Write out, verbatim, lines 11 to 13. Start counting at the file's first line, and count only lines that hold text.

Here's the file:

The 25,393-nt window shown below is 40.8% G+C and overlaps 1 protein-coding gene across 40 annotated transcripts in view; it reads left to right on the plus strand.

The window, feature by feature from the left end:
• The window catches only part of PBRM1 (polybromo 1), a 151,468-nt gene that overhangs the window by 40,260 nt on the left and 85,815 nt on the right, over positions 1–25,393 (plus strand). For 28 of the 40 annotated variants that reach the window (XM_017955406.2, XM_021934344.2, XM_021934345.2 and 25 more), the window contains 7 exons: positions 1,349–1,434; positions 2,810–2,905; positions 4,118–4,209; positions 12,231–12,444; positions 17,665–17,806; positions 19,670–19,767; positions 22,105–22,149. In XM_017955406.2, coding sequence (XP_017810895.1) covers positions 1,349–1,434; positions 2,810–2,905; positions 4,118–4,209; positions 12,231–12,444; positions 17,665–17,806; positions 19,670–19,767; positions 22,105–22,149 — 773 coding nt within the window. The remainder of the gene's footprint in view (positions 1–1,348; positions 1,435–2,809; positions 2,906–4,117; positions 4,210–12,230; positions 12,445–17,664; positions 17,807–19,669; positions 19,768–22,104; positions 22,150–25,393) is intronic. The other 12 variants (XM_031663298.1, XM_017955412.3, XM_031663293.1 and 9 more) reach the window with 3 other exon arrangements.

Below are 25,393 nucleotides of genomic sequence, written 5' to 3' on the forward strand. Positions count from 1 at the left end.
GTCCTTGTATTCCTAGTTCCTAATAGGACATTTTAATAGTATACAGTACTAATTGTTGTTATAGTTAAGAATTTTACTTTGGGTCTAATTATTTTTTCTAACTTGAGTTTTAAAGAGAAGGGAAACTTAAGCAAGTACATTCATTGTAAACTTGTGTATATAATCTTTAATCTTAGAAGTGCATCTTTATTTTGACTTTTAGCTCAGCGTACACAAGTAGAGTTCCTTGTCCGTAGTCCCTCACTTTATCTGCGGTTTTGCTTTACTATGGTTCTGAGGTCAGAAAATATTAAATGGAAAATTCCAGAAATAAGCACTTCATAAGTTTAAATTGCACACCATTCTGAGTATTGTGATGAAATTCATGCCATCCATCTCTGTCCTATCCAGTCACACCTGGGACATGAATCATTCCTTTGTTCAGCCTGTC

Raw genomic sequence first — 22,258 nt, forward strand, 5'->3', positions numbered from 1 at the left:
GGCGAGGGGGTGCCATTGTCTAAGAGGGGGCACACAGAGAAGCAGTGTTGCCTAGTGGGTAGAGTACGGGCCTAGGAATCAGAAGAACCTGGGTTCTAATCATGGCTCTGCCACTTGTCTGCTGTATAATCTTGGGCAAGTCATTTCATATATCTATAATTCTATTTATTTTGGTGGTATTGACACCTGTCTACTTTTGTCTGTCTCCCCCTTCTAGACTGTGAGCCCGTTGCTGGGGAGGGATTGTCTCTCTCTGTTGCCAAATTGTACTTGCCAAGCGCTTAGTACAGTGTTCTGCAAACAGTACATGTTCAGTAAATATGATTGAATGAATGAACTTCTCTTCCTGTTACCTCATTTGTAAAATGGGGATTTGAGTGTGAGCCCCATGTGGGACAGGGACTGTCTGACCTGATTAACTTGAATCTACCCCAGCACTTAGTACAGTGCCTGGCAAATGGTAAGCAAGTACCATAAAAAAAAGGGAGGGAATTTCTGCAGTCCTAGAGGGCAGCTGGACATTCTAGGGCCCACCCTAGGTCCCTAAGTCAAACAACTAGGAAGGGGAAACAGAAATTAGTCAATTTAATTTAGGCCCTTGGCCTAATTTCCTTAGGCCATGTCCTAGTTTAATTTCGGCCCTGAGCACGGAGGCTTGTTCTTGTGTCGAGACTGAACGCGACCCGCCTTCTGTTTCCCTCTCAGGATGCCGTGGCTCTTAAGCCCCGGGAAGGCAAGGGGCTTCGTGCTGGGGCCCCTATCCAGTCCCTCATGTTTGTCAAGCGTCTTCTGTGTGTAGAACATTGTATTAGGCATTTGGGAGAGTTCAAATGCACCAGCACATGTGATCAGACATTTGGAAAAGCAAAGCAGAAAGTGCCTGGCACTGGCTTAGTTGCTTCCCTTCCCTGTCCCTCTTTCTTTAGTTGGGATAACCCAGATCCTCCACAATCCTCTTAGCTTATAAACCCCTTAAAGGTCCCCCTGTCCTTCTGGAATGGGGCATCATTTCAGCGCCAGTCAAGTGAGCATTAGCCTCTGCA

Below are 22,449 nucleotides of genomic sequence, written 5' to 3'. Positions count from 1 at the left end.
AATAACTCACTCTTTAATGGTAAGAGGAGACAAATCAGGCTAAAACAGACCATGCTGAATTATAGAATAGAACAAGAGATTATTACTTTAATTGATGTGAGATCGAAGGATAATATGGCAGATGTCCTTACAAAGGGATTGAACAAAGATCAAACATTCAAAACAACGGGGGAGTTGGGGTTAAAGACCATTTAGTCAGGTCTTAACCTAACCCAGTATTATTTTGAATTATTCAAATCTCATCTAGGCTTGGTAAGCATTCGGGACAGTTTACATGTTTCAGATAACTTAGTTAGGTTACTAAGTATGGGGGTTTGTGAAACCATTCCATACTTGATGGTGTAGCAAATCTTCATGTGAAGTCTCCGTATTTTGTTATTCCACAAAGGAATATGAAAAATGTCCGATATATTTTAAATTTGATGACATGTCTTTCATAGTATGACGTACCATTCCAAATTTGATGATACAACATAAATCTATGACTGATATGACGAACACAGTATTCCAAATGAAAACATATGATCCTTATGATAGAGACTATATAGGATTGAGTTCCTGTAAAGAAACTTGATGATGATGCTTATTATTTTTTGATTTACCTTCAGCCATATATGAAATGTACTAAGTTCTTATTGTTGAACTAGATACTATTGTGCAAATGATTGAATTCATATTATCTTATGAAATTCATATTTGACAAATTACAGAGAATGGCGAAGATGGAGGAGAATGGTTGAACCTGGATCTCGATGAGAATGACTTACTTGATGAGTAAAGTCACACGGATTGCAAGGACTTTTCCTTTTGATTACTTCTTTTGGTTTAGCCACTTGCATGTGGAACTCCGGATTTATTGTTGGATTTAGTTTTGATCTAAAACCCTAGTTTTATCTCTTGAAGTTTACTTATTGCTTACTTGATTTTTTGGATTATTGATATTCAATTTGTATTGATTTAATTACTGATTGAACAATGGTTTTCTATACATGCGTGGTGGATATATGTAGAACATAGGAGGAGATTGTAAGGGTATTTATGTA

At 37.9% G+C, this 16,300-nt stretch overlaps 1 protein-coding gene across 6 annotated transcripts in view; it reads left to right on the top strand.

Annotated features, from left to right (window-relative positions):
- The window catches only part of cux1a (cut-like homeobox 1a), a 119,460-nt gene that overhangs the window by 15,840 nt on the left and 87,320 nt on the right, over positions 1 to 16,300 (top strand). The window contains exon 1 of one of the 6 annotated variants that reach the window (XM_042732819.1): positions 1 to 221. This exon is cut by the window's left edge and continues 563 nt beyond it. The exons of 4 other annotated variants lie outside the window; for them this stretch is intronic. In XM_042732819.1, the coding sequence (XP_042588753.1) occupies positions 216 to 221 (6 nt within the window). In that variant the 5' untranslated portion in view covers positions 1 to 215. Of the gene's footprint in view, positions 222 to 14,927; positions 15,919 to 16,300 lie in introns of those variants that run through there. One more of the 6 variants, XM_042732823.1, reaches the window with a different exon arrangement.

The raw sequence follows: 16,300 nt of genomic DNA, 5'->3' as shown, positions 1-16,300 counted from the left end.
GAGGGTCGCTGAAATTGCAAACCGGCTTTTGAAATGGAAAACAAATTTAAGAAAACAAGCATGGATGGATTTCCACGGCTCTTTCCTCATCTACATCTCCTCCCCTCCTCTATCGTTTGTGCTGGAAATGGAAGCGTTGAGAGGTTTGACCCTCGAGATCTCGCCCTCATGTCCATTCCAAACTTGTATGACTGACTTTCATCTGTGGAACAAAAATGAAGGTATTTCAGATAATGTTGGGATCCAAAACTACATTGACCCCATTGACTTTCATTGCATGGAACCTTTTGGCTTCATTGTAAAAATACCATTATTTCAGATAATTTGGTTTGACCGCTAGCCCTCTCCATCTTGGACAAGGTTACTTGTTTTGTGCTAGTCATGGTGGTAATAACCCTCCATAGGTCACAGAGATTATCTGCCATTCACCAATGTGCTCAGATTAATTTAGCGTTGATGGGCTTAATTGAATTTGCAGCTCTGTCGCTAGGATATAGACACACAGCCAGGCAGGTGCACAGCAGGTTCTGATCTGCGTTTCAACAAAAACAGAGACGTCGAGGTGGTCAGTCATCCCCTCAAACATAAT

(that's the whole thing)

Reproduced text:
Annotated features, from left to right (window-relative positions):
- The window catches only part of cux1a (cut-like homeobox 1a), a 119,460-nt gene that overhangs the window by 15,840 nt on the left and 87,320 nt on the right, over positions 1 to 16,300 (top strand). The window contains exon 1 of one of the 6 annotated variants that reach the window (XM_042732819.1): positions 1 to 221. This exon is cut by the window's left edge and continues 563 nt beyond it. The exons of 4 other annotated variants lie outside the window; for them this stretch is intronic. In XM_042732819.1, the coding sequence (XP_042588753.1) occupies positions 216 to 221 (6 nt within the window). In that variant the 5' untranslated portion in view covers positions 1 to 215. Of the gene's footprint in view, positions 222 to 14,927; positions 15,919 to 16,300 lie in introns of those variants that run through there. One more of the 6 variants, XM_042732823.1, reaches the window with a different exon arrangement.

The raw sequence follows: 16,300 nt of genomic DNA, 5'->3' as shown, positions 1-16,300 counted from the left end.